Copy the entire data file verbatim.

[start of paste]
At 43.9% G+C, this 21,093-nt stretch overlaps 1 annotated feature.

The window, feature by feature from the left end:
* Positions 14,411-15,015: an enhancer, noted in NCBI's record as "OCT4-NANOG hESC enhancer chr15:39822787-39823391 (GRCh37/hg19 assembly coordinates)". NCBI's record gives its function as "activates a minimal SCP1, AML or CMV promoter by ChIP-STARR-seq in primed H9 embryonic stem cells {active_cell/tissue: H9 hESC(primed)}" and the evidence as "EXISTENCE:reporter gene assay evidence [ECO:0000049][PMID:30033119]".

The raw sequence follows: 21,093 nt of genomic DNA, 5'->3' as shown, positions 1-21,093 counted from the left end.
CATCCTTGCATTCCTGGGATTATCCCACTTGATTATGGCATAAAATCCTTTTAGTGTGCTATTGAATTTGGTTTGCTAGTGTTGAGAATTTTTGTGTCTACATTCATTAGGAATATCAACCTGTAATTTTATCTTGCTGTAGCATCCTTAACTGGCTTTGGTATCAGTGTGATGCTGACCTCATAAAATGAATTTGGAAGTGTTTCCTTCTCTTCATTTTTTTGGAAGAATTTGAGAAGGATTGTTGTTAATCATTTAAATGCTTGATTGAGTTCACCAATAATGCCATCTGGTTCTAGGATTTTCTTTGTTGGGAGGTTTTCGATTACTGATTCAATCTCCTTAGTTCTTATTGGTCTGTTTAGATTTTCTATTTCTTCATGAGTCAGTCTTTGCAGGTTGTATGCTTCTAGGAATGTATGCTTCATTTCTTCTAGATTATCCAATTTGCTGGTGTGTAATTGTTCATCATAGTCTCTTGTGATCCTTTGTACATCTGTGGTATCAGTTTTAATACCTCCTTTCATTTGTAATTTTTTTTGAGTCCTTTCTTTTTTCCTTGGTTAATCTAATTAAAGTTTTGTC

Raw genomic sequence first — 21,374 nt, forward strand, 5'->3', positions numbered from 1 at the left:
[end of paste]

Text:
At 43.9% G+C, this 21,093-nt stretch overlaps 1 annotated feature.

The window, feature by feature from the left end:
* Positions 14,411-15,015: an enhancer, noted in NCBI's record as "OCT4-NANOG hESC enhancer chr15:39822787-39823391 (GRCh37/hg19 assembly coordinates)". NCBI's record gives its function as "activates a minimal SCP1, AML or CMV promoter by ChIP-STARR-seq in primed H9 embryonic stem cells {active_cell/tissue: H9 hESC(primed)}" and the evidence as "EXISTENCE:reporter gene assay evidence [ECO:0000049][PMID:30033119]".

The raw sequence follows: 21,093 nt of genomic DNA, 5'->3' as shown, positions 1-21,093 counted from the left end.
CATCCTTGCATTCCTGGGATTATCCCACTTGATTATGGCATAAAATCCTTTTAGTGTGCTATTGAATTTGGTTTGCTAGTGTTGAGAATTTTTGTGTCTACATTCATTAGGAATATCAACCTGTAATTTTATCTTGCTGTAGCATCCTTAACTGGCTTTGGTATCAGTGTGATGCTGACCTCATAAAATGAATTTGGAAGTGTTTCCTTCTCTTCATTTTTTTGGAAGAATTTGAGAAGGATTGTTGTTAATCATTTAAATGCTTGATTGAGTTCACCAATAATGCCATCTGGTTCTAGGATTTTCTTTGTTGGGAGGTTTTCGATTACTGATTCAATCTCCTTAGTTCTTATTGGTCTGTTTAGATTTTCTATTTCTTCATGAGTCAGTCTTTGCAGGTTGTATGCTTCTAGGAATGTATGCTTCATTTCTTCTAGATTATCCAATTTGCTGGTGTGTAATTGTTCATCATAGTCTCTTGTGATCCTTTGTACATCTGTGGTATCAGTTTTAATACCTCCTTTCATTTGTAATTTTTTTTGAGTCCTTTCTTTTTTCCTTGGTTAATCTAATTAAAGTTTTGTC

Raw genomic sequence first — 21,374 nt, forward strand, 5'->3', positions numbered from 1 at the left: